Actor Forest Whitaker, Washington Mayor Adrian Fenty and Newark, N.J. Mayor Cory Booker are an unlikely trio to appear together in downtown D.C., but the film they were promoting together, “Brick City,” is no ordinary movie.

Whitaker, Fenty and Booker joined filmmakers Marc Levin and Mark Benjamin at the National Cable and Telecommunications Association headquarters near Union Station at a recent reception to premiere “Brick City,” a five-part documentary showcasing Booker’s efforts to cleanse Newark of gang violence.

A native of Texas who was raised in South Central Los Angeles, Whitaker became involved in the project as the executive producer after seeing raw footage the two directors had shot for their film. The actor said he admired how the film promoted individual activism.

“It’s very important to be able to move across the veil, to allow these stories to be told, these voices to be heard,” Whitaker said. “Because they aren’t heard enough, and certainly not with any depth or clarity.”

Whitaker pointed out to ITK that Booker presided over a 40 percent decrease in crime rates in Newark during the year in which the film was shot.

“What’s going on in Newark is actually a model for what can happen in cities across the country. We want to see models, and we want to see models that are working. And this is one of them.”

Levin and Benjamin told The Hill they were initially approached by Bloods gang members from Newark in 2007 who were promoting the concept of “de-ganging,” or educating local youths to dissuade them from joining gangs.

Rep. Gerry ConnollyGerald (Gerry) Edward ConnollyOvernight Defense: Senate confirms Haspel as CIA chief | Trump offers Kim 'protections' if he gives up nukes | Dem amendments target Trump military parade Dem plans amendment to block Trump from using military bases to house undocumented minors separated from parents Politicians, media explode over White House aide's comments MORE, the taxi driver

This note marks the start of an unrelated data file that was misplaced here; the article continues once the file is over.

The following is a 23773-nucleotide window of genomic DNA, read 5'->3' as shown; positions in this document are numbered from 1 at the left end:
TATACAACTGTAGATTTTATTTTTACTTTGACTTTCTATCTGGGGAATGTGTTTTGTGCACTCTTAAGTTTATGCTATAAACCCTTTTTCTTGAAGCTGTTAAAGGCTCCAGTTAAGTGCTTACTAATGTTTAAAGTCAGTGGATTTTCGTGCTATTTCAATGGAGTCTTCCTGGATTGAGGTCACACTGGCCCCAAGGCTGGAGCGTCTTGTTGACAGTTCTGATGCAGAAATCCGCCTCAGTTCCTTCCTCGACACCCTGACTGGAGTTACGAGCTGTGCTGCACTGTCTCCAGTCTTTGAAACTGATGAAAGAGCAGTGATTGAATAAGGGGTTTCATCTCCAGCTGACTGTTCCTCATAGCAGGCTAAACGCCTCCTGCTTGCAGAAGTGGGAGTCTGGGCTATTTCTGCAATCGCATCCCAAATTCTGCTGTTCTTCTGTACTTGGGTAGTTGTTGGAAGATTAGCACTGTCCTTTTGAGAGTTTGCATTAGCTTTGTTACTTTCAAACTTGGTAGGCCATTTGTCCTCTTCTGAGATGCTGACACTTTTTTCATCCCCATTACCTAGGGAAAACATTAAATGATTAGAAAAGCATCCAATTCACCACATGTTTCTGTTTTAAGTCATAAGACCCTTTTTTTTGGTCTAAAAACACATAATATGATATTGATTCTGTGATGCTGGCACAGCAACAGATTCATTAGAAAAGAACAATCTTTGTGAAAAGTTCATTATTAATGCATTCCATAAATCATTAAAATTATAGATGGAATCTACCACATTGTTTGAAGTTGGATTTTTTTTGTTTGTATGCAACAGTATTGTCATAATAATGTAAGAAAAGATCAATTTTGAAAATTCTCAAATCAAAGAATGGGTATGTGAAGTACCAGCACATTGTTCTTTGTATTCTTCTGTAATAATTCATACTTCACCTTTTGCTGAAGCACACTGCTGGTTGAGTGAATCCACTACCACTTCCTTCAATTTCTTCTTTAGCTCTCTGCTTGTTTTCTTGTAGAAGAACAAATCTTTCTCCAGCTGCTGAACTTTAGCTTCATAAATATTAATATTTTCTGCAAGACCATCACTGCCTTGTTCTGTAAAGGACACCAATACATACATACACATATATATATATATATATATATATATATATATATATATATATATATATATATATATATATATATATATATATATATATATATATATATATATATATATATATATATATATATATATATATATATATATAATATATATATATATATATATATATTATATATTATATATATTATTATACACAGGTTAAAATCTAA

A talent for theatrical expression has served politicians well in Congress, from Daniel Webster in 1830 to the late Rep. Silvio Conte (R-Mass.), who was known to occasionally wear costumes on the House floor to make a point.

This should all come as good news for House freshman class president Gerry Connolly (D-Va.), who will show off his dramatic skills this weekend when he appears in the role of a taxi driver in a community-theater presentation of the play “Harvey.” According to a spokesman, the lawmaker has 41 spoken lines in the play, which is produced by the Providence Players.

Harvey marks the 13th role the congressman has played over the years with the Providence Players.

The play was written by Mary Chase in 1944. Harvey is the name of the lead character’s imaginary friend, a 6-foot, 3.5-inch tall rabbit. Jimmy Stewart starred in a movie version of “Harvey” released in 1950.

Catch Connolly on stage this Sunday, Oct. 4, at 2 p.m. at the James Lee Community Center in Falls Church, Va. Tickets are $15.

Tips and complaints: or 202-628-8516.

Reid Wilson, Molly K. Hooper, J. Taylor Rushing and Mike Soraghan contributed to this column.